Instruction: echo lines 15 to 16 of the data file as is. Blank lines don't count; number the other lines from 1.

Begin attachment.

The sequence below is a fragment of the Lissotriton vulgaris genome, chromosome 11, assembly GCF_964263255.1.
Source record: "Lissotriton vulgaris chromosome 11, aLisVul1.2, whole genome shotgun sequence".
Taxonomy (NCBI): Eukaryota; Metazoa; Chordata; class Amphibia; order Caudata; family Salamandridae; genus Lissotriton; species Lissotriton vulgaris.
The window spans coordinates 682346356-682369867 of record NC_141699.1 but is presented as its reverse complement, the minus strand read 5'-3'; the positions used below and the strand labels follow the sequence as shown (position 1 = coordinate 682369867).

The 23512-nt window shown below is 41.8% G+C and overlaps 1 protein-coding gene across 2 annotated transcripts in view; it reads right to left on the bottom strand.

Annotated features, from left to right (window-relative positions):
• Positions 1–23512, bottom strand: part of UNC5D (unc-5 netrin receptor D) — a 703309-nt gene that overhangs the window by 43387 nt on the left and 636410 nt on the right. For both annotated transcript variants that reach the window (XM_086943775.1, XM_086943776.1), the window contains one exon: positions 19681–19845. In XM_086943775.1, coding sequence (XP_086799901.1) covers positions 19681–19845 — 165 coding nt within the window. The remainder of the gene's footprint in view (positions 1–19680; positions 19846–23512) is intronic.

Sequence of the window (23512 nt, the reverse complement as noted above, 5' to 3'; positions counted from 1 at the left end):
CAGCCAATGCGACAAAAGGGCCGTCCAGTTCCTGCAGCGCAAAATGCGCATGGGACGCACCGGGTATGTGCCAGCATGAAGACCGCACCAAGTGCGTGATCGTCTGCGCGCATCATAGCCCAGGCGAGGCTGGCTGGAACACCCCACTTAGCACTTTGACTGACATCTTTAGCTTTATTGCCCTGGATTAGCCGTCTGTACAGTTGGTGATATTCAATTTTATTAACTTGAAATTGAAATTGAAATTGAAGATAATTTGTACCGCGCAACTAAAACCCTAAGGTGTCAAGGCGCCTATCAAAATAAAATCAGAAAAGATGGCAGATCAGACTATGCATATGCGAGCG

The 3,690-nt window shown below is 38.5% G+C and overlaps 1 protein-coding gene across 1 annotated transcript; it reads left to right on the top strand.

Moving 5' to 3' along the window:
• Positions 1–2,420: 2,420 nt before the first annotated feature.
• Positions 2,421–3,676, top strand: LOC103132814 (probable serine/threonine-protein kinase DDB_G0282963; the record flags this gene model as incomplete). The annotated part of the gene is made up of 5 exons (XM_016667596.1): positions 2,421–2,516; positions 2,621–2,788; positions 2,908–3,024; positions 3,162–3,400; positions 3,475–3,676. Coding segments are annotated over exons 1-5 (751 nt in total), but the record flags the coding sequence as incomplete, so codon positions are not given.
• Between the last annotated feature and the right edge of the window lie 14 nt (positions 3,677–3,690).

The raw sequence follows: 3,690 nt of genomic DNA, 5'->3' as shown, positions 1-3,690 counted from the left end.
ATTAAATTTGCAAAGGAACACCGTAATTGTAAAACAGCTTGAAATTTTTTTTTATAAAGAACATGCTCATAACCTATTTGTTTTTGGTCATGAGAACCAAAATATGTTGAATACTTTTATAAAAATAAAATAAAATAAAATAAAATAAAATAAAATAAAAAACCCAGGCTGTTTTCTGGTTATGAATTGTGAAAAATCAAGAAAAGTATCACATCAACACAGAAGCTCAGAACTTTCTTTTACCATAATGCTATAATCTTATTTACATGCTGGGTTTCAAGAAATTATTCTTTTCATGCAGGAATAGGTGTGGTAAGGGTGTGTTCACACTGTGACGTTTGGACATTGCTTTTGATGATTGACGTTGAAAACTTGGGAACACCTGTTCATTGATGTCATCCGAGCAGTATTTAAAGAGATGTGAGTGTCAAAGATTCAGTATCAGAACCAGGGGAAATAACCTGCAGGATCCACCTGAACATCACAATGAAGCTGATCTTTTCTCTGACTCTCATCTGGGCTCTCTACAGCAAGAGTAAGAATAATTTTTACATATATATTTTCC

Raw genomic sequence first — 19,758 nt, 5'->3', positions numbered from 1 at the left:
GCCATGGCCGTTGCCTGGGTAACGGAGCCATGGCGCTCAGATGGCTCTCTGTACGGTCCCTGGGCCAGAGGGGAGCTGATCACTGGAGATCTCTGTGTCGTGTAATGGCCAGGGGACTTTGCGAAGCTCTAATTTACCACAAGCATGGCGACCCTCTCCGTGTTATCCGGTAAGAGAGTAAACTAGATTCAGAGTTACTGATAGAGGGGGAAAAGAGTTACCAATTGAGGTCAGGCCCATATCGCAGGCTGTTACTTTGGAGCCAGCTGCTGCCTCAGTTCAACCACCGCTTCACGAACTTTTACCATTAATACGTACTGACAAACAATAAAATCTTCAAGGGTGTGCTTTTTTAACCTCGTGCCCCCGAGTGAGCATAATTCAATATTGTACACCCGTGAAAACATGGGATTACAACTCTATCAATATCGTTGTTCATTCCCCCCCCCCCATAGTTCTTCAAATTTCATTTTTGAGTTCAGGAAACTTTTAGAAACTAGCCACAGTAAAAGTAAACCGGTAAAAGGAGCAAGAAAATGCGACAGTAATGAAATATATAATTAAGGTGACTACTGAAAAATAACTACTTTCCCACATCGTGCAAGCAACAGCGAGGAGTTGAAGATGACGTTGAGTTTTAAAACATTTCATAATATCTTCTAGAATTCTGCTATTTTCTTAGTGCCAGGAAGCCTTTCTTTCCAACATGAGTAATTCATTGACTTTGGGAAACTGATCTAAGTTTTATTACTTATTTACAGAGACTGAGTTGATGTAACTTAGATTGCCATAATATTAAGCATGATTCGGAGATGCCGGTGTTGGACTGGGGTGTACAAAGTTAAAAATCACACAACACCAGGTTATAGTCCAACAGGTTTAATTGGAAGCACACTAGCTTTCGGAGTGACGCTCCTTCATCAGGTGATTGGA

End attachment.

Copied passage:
The raw sequence follows: 3,690 nt of genomic DNA, 5'->3' as shown, positions 1-3,690 counted from the left end.
ATTAAATTTGCAAAGGAACACCGTAATTGTAAAACAGCTTGAAATTTTTTTTTATAAAGAACATGCTCATAACCTATTTGTTTTTGGTCATGAGAACCAAAATATGTTGAATACTTTTATAAAAATAAAATAAAATAAAATAAAATAAAATAAAATAAAAAACCCAGGCTGTTTTCTGGTTATGAATTGTGAAAAATCAAGAAAAGTATCACATCAACACAGAAGCTCAGAACTTTCTTTTACCATAATGCTATAATCTTATTTACATGCTGGGTTTCAAGAAATTATTCTTTTCATGCAGGAATAGGTGTGGTAAGGGTGTGTTCACACTGTGACGTTTGGACATTGCTTTTGATGATTGACGTTGAAAACTTGGGAACACCTGTTCATTGATGTCATCCGAGCAGTATTTAAAGAGATGTGAGTGTCAAAGATTCAGTATCAGAACCAGGGGAAATAACCTGCAGGATCCACCTGAACATCACAATGAAGCTGATCTTTTCTCTGACTCTCATCTGGGCTCTCTACAGCAAGAGTAAGAATAATTTTTACATATATATTTTCC